A fantasy novel by George MacDonald

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A FAERIE ROMANCE.                    237
notwithstanding the pleasures of the day. When I woke in the morning, I missed him. He had risen early, and had gone to bathe in the river. In another hour, he was brought home drowned. Alas! alas! if we had only gone to sleep as usual, the one with his arm about the other! Amidst the horror of the moment, a strange conviction flashed across my mind, that I had gone through the very same once before.
I rushed out of the house, I knew not why, sobbing and crying bitterly. I ran through the fields in aimless distress, till, passing the old barn, I caught sight of a red mark on the door. The merest trifles sometimes rivet the attention in the deepest misery; the intellect has so little to do with grief. I went up to look at this mark, which I did not remember ever to have seen before. As I looked at it, I thought I would go in and lie down amongst the straw, for I was very weary with running about and weeping. I opened the door; and there in the cottag-e sat the old woman as I had left her, at her spinning-wheel.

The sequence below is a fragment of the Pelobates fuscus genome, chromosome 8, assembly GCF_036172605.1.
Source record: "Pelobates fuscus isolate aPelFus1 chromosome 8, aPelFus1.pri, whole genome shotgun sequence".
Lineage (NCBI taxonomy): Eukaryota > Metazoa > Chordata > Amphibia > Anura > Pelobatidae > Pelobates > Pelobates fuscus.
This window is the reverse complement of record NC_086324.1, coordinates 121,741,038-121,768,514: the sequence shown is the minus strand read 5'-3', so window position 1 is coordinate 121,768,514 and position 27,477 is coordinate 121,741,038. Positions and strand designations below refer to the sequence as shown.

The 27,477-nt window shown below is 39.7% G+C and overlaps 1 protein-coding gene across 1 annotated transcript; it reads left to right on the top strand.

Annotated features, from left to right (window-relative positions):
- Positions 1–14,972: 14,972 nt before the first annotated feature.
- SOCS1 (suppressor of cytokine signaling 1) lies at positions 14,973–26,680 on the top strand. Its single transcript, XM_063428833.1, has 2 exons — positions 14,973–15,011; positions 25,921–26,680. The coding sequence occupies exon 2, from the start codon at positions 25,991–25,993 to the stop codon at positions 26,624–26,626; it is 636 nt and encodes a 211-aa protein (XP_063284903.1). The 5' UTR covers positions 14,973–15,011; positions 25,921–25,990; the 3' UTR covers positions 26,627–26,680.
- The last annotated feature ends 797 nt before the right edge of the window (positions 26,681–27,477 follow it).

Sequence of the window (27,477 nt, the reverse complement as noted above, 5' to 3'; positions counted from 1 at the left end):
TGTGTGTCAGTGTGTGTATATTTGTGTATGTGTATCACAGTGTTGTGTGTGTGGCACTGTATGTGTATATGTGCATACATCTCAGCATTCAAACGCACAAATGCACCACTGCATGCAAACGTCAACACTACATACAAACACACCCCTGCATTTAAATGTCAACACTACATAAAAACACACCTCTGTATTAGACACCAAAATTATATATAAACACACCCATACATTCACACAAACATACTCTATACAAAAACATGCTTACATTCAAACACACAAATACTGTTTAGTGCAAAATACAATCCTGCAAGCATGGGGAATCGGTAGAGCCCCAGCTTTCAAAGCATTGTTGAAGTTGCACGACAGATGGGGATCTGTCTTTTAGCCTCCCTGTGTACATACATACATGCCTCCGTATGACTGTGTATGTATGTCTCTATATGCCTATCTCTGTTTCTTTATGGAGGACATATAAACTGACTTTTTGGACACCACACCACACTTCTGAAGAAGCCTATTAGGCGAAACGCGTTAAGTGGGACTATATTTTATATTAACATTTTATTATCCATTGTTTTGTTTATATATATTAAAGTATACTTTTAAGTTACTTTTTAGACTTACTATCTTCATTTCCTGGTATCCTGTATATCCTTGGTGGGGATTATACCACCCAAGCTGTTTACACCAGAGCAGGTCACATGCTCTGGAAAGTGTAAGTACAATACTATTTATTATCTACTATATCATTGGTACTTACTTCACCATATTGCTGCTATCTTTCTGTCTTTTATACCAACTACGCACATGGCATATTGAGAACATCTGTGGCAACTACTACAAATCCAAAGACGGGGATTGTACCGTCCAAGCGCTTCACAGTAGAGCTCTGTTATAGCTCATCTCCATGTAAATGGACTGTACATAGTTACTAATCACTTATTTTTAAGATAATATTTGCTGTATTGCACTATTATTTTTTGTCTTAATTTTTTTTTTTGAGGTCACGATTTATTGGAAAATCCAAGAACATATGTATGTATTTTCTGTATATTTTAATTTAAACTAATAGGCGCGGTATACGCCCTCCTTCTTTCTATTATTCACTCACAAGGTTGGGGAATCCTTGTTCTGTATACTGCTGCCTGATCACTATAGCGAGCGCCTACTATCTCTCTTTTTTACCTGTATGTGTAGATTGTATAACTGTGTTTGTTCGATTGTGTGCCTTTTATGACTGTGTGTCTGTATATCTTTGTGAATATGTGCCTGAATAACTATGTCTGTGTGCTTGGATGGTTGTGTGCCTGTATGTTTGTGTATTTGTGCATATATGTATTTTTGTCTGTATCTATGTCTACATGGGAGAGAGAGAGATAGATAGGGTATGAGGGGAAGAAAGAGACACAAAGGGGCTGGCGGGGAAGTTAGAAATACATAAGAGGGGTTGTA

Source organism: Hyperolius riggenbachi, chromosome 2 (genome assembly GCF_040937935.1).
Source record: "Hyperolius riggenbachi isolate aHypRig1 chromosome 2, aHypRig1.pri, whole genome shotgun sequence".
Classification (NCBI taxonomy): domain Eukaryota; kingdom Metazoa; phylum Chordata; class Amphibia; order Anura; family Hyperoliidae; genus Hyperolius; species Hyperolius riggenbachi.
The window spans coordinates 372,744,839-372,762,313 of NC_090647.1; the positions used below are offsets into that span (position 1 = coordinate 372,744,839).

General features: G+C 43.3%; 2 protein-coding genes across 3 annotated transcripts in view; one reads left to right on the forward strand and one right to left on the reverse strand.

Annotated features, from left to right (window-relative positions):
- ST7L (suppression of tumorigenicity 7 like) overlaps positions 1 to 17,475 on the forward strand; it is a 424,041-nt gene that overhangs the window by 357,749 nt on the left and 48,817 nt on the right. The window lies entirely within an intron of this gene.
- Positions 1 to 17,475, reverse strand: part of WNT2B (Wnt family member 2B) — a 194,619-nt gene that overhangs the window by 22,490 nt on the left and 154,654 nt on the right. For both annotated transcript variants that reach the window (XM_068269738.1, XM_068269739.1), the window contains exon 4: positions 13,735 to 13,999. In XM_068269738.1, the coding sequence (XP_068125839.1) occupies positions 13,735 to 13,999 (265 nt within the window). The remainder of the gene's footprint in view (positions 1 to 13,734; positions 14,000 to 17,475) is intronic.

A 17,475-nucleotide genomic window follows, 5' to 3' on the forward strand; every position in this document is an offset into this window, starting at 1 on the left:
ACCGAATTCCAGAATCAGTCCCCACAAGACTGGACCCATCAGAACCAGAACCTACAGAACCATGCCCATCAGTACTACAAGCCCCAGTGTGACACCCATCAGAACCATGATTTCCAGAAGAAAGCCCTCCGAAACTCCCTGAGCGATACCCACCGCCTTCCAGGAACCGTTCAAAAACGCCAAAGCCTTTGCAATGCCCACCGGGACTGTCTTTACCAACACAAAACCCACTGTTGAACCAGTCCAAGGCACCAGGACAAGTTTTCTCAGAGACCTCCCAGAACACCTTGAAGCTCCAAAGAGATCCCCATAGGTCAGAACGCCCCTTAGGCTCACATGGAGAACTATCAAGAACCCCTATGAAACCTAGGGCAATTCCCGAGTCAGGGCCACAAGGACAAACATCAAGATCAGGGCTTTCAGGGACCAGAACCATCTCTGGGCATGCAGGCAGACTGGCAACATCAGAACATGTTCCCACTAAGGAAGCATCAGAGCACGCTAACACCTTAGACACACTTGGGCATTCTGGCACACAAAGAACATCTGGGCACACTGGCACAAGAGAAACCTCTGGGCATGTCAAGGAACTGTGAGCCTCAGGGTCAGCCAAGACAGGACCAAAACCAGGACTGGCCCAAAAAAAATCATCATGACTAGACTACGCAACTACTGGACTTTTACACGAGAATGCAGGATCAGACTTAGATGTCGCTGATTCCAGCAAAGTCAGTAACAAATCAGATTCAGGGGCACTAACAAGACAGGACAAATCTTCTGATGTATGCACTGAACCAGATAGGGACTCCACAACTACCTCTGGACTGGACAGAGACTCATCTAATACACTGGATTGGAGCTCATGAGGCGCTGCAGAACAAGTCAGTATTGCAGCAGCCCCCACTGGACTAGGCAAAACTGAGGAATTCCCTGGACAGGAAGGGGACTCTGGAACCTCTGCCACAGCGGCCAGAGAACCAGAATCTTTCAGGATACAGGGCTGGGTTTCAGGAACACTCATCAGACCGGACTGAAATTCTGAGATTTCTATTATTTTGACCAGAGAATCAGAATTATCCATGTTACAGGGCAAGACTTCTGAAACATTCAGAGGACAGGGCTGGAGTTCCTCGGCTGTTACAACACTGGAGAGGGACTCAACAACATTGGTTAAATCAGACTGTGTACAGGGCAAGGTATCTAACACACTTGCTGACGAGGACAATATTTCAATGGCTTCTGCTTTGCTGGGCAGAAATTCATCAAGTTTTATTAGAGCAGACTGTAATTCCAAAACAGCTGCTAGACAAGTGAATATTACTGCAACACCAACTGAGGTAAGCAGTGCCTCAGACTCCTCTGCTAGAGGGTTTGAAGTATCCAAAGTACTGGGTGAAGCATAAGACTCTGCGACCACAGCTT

"I did not expect you quite so soon," she said, as I shut the door behind me. I went up to the couch, and threw myself on it with that fatigue
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